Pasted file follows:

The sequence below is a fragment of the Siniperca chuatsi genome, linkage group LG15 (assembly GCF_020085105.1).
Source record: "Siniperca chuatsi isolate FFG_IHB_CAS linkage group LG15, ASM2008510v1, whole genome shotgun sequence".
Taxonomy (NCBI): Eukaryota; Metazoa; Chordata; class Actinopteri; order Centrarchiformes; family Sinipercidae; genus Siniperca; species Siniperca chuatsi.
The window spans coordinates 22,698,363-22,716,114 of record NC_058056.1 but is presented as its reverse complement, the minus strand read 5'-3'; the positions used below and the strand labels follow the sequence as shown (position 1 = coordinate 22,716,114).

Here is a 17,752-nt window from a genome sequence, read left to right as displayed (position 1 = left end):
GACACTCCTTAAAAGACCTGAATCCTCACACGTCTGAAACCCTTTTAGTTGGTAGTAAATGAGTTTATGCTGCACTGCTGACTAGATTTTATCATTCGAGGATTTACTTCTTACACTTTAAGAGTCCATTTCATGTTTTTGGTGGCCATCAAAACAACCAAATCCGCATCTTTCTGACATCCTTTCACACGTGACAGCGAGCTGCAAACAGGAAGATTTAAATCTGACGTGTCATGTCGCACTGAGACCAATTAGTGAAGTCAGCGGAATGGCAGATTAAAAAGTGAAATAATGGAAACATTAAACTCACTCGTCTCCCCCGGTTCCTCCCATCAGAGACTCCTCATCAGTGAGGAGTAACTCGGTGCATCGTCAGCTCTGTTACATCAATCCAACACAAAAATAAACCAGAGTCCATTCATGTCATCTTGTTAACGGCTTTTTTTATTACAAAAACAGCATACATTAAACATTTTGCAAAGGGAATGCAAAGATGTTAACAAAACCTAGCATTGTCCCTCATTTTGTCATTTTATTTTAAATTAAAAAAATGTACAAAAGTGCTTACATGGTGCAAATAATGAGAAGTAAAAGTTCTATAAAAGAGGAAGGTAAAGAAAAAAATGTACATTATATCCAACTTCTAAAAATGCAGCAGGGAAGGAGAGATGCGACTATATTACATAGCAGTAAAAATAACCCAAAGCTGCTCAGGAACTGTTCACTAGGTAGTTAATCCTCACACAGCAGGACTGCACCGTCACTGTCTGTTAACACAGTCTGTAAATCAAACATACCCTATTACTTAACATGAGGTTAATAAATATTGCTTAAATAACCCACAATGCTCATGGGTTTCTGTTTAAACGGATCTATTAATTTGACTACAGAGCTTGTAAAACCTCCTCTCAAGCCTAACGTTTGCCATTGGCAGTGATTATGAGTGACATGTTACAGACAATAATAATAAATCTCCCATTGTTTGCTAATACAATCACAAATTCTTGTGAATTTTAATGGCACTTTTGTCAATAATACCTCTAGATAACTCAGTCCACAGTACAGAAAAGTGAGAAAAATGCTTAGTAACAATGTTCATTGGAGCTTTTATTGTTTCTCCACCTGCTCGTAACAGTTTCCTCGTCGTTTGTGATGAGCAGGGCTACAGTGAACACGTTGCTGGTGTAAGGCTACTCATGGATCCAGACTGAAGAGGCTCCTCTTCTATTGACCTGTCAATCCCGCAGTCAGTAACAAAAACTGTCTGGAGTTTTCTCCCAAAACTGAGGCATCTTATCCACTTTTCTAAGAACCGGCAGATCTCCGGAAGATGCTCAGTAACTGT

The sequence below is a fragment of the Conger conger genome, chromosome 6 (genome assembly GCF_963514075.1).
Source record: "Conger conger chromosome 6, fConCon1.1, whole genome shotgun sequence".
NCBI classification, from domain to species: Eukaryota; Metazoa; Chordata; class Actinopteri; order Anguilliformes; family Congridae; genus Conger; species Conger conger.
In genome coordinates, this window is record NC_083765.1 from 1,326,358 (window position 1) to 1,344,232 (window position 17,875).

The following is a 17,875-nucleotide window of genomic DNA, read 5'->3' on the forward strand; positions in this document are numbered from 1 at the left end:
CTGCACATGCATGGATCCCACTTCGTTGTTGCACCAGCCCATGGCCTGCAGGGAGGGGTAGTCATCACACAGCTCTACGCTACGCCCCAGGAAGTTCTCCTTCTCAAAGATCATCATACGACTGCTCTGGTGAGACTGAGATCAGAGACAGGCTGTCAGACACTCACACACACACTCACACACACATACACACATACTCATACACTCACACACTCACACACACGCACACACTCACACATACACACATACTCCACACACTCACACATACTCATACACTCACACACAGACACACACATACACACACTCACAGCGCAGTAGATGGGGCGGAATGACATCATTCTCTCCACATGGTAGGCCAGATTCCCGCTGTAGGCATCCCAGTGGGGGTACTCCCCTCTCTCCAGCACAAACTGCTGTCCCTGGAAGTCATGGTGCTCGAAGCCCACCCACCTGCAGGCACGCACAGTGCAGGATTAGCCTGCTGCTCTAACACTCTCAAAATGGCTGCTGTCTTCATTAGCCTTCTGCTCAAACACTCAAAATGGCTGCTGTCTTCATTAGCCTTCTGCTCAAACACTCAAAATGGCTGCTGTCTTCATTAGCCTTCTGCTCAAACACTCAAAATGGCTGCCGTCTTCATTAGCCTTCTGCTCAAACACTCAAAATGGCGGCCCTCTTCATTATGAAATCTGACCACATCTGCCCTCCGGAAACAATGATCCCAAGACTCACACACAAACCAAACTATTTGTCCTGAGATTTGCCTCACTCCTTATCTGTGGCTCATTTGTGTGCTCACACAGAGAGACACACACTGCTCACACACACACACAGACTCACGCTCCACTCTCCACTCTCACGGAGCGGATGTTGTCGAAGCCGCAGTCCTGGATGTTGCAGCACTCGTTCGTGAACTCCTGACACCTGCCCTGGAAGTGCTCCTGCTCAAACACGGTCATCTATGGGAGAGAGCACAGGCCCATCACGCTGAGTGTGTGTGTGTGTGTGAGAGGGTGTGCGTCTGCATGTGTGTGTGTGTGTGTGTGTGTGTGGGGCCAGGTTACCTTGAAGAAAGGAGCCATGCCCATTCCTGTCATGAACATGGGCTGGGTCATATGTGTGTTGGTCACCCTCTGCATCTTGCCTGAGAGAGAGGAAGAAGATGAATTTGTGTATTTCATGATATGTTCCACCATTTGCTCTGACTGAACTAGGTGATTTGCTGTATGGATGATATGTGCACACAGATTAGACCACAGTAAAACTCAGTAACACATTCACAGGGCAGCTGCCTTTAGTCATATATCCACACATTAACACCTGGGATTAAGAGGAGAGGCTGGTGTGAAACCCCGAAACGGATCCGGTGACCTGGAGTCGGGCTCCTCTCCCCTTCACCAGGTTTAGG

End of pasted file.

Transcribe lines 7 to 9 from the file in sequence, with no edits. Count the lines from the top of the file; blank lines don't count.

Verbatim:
The sequence below is a fragment of the Conger conger genome, chromosome 6 (genome assembly GCF_963514075.1).
Source record: "Conger conger chromosome 6, fConCon1.1, whole genome shotgun sequence".
NCBI classification, from domain to species: Eukaryota; Metazoa; Chordata; class Actinopteri; order Anguilliformes; family Congridae; genus Conger; species Conger conger.